Blog Post

Who pays for the EU budget rebates and why?

A complex system of EU budget revenue corrections has been developed since the mid-1980s. I quantify their impacts: which countries pay and benefit from it and by how much and highlight several anomalies. The best solution would be to reform EU budget spending to provide only European public goods and eliminate all rebates. But if that’s not possible, then at least the rationale for the rebates should be spelt out clearly, and a transparent system built on clear principles should replace the current ad hoc, complicated, non-transparent and regressive system.

By: Date: December 4, 2019 Topic: European Macroeconomics & Governance

The question of ‘rebates’, or revenue corrections, is one of the hot topics of the discussion about the next seven-year EU Multiannual Financial Framework (MFF). Since the mid-1980s, a complex system of corrections has been built up. This includes several different types of corrections with hard-to-justify rates of reductions, necessitating burdensome computations and retroactive revisions.

As a Commission staff working document notes (see page 10), rebates are not included in EU treaties, but resulted from political compromises, as concluded by the Fontainebleau European Summit in June 1984: “any Member State sustaining a budgetary burden which is excessive in relation to its relative prosperity may benefit from a correction at the appropriate time“. The Fontainebleau Summit concluded a correction to the UK’s contribution (“UK rebate”) and a reduction to the German contribution to the UK rebate (“rebate on the rebate”). These precedents gave rise to a number of other corrections mechanism too (see e.g. a brief summary at the Commission webpage and a longer account by Alessandro D’Alfonso).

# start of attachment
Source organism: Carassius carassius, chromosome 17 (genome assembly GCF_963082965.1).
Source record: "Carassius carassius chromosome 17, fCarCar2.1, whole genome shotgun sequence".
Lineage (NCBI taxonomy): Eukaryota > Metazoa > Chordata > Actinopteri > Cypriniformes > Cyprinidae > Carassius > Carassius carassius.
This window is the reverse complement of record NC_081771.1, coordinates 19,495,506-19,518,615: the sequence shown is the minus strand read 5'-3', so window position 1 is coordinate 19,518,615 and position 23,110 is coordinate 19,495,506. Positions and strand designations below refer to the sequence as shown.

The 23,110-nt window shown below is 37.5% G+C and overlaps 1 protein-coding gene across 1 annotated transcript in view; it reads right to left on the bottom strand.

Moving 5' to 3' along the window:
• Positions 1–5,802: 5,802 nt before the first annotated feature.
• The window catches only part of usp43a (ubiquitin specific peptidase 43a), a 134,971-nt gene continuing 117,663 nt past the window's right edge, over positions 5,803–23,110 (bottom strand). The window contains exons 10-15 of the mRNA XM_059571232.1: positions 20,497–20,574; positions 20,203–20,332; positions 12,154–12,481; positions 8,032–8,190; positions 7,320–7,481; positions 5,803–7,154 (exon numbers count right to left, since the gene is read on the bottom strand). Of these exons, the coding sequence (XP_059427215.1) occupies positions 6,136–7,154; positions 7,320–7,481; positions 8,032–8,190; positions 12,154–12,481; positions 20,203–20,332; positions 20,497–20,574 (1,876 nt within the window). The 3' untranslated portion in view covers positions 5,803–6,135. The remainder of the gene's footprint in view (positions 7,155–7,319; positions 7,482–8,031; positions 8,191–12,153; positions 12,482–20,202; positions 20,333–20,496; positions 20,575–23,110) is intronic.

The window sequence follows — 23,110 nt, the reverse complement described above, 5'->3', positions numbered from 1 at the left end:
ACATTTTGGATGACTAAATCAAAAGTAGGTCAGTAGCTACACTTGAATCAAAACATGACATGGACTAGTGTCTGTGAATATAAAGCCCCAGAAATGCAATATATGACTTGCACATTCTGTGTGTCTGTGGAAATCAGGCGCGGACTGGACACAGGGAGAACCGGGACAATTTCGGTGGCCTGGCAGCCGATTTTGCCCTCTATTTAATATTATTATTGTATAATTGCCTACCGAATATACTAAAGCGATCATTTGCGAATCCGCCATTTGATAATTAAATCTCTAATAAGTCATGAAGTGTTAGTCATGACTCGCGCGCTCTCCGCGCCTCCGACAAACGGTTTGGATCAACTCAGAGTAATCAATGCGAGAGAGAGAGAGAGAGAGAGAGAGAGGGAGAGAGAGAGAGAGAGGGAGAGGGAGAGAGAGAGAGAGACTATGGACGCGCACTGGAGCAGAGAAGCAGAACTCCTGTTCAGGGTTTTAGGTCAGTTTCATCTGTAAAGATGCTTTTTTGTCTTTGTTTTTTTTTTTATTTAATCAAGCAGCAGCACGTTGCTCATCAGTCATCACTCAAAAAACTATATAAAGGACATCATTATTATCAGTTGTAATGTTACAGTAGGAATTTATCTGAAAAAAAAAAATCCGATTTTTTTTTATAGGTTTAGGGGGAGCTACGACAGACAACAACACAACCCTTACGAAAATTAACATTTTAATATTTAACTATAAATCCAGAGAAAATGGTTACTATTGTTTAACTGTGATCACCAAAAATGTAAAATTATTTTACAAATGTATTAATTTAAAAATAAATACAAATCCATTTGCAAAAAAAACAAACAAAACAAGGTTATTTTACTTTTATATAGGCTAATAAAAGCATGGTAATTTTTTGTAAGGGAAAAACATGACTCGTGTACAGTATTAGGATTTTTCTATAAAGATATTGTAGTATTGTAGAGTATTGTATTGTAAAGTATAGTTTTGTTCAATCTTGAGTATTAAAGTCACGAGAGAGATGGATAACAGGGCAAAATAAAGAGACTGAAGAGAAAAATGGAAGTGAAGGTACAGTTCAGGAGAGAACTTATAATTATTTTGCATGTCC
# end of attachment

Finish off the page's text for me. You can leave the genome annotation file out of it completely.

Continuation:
The list of rebates and other corrections

UK rebate: Since 1985, the UK has been entitled to a financial rebate of about 66% of its net contribution to the EU budget of the previous year. While the basic concept of the UK rebate has remained the same, the formula to calculate it has been amended many times, making the calculations demanding, and led to a complicated system of rebates. The UK rebate is adjusted retroactively up to three years later, as new information becomes available (see Box 2 in our paper for the current rebate formula). In 2014-2018, the UK rebate averaged €5.6 billion a year.

Rebates on the UK rebate: In principle, the cost of the UK rebate is divided among the other EU member states in proportion to their share in EU’s Gross National Income (GNI) (excluding the UK), but there are exceptions. In 1985-2001, Germany paid only two-thirds of its normal share in the UK rebate, while since 2002, Austria, Germany, the Netherlands and Sweden pay only one-quarter of their normal share in the UK rebate. In 2014-2018, a GNI-based distribution of the UK rebate would have implied a 0.044% of GNI extra contribution from the remaining 27 member states. But these four countries pay only 0.011% of their GNI for the UK rebate and thereby the remaining 23 member states pay 0.065% of their GNI to compensate for the lower payments of the four countries.